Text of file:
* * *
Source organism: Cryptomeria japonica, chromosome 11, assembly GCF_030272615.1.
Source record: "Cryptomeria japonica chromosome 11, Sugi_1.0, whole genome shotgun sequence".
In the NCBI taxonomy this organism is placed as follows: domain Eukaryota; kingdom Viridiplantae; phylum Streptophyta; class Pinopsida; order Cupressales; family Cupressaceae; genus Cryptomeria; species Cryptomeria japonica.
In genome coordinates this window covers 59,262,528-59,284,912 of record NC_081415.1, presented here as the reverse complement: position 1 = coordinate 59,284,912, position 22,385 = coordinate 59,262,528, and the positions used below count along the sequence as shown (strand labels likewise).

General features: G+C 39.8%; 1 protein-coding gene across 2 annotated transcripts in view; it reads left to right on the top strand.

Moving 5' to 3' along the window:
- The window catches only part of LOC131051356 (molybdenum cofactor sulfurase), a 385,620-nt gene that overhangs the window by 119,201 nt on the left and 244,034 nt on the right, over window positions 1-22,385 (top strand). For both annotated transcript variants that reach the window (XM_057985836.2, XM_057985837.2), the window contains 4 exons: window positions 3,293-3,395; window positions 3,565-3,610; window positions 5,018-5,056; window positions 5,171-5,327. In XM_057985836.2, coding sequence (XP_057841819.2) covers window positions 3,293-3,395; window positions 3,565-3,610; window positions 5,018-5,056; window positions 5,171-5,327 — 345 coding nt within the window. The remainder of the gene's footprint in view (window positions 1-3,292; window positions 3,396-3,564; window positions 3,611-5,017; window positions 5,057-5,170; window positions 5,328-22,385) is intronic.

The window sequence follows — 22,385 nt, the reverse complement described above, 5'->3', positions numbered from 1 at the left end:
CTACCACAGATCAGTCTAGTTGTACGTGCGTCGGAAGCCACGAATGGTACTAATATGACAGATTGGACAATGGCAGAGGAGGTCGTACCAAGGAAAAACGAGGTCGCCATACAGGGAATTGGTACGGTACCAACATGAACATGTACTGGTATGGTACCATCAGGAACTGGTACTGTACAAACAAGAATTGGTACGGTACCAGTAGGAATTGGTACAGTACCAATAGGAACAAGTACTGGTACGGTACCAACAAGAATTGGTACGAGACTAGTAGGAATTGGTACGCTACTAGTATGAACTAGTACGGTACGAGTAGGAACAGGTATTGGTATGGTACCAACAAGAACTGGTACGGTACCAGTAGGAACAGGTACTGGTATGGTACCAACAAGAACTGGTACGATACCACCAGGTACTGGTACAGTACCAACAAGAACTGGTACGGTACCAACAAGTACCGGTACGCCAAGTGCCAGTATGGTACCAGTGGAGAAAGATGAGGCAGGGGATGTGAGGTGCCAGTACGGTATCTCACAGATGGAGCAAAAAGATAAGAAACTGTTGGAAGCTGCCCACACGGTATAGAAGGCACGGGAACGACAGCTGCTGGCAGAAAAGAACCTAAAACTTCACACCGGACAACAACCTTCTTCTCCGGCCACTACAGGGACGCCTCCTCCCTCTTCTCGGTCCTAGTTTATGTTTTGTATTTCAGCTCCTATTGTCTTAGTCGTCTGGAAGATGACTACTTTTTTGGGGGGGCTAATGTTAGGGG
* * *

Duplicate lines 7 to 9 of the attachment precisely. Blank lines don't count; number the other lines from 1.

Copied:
- The window catches only part of LOC131051356 (molybdenum cofactor sulfurase), a 385,620-nt gene that overhangs the window by 119,201 nt on the left and 244,034 nt on the right, over window positions 1-22,385 (top strand). For both annotated transcript variants that reach the window (XM_057985836.2, XM_057985837.2), the window contains 4 exons: window positions 3,293-3,395; window positions 3,565-3,610; window positions 5,018-5,056; window positions 5,171-5,327. In XM_057985836.2, coding sequence (XP_057841819.2) covers window positions 3,293-3,395; window positions 3,565-3,610; window positions 5,018-5,056; window positions 5,171-5,327 — 345 coding nt within the window. The remainder of the gene's footprint in view (window positions 1-3,292; window positions 3,396-3,564; window positions 3,611-5,017; window positions 5,057-5,170; window positions 5,328-22,385) is intronic.

The window sequence follows — 22,385 nt, the reverse complement described above, 5'->3', positions numbered from 1 at the left end:
CTACCACAGATCAGTCTAGTTGTACGTGCGTCGGAAGCCACGAATGGTACTAATATGACAGATTGGACAATGGCAGAGGAGGTCGTACCAAGGAAAAACGAGGTCGCCATACAGGGAATTGGTACGGTACCAACATGAACATGTACTGGTATGGTACCATCAGGAACTGGTACTGTACAAACAAGAATTGGTACGGTACCAGTAGGAATTGGTACAGTACCAATAGGAACAAGTACTGGTACGGTACCAACAAGAATTGGTACGAGACTAGTAGGAATTGGTACGCTACTAGTATGAACTAGTACGGTACGAGTAGGAACAGGTATTGGTATGGTACCAACAAGAACTGGTACGGTACCAGTAGGAACAGGTACTGGTATGGTACCAACAAGAACTGGTACGATACCACCAGGTACTGGTACAGTACCAACAAGAACTGGTACGGTACCAACAAGTACCGGTACGCCAAGTGCCAGTATGGTACCAGTGGAGAAAGATGAGGCAGGGGATGTGAGGTGCCAGTACGGTATCTCACAGATGGAGCAAAAAGATAAGAAACTGTTGGAAGCTGCCCACACGGTATAGAAGGCACGGGAACGACAGCTGCTGGCAGAAAAGAACCTAAAACTTCACACCGGACAACAACCTTCTTCTCCGGCCACTACAGGGACGCCTCCTCCCTCTTCTCGGTCCTAGTTTATGTTTTGTATTTCAGCTCCTATTGTCTTAGTCGTCTGGAAGATGACTACTTTTTTGGGGGGGCTAATGTTAGGGG